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Painting Kitchen units...

Discussion in 'Decorating and Painting' started by stevewestern, 12 Dec 2012.

  1. stevewestern

    stevewestern

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    I have been asked to quote to paint a kitchen - loads of units, loads of drawers and I am dreading the job - so much fiddly cutting in and working round a family who will need to eat twice every day, and worst of all is the husband who works from home, in the kitchen.....
    Anyway, my question is this - how would you do it ?

    I would clean it all down with Krud Kutter or something similar, then a coat of Zinsser water based 123 followed by maybe a coat of Johnstones Joncryl undercoat then 2 coats of Johnstones water based eggshell.

    I guess my main query is would you bother with the U/C ?
    I don't like to cut corners but the family are keen to keep the price low - so, any opinions ?
     
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  3. joe-90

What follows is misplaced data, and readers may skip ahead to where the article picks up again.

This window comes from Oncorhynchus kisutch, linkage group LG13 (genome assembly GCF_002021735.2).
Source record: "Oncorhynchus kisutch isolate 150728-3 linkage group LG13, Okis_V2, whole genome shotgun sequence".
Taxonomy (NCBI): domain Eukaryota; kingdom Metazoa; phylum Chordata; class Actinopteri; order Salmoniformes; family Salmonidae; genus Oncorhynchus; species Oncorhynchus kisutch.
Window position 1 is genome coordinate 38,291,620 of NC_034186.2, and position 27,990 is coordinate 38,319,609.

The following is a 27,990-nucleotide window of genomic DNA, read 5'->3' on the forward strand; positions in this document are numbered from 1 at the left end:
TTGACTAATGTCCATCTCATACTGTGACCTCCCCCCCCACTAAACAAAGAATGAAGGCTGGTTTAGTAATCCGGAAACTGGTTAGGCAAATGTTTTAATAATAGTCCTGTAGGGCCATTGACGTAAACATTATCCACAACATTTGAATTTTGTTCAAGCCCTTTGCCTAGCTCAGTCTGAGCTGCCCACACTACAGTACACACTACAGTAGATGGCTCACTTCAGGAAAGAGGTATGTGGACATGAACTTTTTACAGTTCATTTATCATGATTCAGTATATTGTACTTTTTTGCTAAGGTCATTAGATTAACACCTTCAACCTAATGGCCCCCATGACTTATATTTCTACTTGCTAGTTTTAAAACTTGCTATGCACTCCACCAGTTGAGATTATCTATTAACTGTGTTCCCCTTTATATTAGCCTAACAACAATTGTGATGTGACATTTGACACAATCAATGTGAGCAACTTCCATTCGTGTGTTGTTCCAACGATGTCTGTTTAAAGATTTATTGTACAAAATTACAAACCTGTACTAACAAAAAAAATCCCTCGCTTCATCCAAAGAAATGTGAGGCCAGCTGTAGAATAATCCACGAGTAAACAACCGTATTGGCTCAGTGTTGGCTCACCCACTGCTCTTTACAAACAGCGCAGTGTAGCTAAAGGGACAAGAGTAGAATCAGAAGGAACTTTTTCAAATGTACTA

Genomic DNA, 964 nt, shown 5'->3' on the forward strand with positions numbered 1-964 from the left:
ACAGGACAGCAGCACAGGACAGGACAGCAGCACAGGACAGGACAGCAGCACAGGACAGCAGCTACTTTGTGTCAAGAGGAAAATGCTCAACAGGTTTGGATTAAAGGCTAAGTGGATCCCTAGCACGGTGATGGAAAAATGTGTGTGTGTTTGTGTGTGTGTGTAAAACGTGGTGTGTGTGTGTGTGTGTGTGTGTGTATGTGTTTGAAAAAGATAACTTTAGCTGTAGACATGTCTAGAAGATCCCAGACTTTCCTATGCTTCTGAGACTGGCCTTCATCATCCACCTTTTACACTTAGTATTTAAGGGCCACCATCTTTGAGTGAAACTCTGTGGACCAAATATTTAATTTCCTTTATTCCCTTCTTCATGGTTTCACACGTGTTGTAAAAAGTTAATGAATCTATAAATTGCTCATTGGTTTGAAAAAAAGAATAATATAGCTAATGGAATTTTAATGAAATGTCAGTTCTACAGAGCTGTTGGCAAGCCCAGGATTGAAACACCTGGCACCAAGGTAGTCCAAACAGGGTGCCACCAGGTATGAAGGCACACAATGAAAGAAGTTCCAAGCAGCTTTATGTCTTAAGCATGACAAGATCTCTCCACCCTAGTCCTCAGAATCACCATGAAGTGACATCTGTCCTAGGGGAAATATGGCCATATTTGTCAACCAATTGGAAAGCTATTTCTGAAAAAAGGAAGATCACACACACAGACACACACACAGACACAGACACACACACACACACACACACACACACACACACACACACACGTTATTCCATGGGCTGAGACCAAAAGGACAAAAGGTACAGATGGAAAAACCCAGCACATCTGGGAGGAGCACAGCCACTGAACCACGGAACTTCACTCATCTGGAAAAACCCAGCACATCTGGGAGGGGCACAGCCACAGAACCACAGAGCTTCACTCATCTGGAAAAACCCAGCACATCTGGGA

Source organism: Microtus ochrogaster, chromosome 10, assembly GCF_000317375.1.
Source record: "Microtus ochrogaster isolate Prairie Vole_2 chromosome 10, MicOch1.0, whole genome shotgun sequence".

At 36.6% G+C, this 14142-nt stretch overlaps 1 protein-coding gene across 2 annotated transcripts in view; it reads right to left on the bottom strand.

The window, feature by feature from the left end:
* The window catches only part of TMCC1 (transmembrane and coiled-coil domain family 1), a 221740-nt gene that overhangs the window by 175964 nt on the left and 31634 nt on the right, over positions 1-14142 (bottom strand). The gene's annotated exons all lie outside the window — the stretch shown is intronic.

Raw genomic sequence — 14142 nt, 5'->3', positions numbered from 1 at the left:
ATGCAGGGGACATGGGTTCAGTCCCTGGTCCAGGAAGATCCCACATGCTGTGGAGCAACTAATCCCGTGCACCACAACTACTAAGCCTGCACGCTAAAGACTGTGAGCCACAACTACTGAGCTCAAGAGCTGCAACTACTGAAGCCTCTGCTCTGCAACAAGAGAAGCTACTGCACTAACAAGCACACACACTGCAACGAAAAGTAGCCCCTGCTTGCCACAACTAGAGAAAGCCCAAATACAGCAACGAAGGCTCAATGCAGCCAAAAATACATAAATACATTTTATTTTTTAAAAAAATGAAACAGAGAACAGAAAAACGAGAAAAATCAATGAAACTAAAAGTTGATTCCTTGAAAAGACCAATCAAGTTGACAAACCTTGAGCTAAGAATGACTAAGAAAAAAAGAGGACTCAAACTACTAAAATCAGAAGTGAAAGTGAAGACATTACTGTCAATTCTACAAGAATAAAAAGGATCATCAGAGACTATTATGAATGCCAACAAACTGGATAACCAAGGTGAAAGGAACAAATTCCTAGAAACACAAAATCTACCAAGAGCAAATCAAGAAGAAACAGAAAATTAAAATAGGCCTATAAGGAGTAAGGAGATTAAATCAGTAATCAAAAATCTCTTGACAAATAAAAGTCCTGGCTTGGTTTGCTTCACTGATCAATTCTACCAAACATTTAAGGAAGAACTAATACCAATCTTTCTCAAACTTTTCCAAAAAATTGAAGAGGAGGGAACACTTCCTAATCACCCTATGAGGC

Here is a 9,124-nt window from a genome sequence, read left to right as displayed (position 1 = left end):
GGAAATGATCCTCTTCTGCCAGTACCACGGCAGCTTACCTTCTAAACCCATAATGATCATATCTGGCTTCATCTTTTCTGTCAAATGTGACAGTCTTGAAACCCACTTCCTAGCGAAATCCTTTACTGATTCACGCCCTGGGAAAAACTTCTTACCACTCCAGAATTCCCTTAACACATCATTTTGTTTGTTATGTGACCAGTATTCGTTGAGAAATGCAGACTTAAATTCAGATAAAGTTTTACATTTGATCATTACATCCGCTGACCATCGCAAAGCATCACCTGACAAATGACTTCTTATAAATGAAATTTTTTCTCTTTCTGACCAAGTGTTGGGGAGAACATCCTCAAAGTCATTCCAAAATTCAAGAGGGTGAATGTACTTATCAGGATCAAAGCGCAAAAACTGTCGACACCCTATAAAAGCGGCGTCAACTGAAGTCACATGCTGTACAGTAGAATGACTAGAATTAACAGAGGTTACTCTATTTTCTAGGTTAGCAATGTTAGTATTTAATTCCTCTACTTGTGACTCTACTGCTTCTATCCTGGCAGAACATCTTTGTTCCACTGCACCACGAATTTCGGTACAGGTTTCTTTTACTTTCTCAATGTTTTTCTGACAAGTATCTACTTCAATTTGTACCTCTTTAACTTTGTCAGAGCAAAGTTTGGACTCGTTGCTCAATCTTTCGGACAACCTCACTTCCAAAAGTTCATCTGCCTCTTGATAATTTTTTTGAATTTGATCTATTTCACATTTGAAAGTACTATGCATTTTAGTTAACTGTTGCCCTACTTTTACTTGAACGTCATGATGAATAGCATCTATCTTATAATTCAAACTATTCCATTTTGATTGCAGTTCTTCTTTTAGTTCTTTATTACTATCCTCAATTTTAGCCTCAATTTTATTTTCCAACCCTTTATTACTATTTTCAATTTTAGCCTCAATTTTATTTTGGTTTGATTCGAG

joe-90

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    Walk away mate. It's a disaster waiting to happen.
     
  4. ryanhirst

    ryanhirst

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    This job could prove to be more hassle then its actually worth, I would probably pass it onto somebody else if Im honest
     
  5. stevewestern

    stevewestern

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    I hear what you are both saying but I feel sort of committed - this woman works for my best client and the job may well lead to a fair bit of well paid work (they are in the banking business.....!)
    The last job I did for her boss (she was my contact there) I was told to raise my price, so walking away isn't really an option.

    I am wondering about getting the doors and drawers sprayed but know nothing about this - anyone know a decent sprayer in East London/Essex ?
     
  6. joe-90

    joe-90

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    Opps is the specialist. He'll be along today.
     
  7. dhutch

    dhutch

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    I like the idea of getting the doors taken off and spraied. However, its never going to be as hard as the origanal finish, which I something I would mention to the client before starting the job.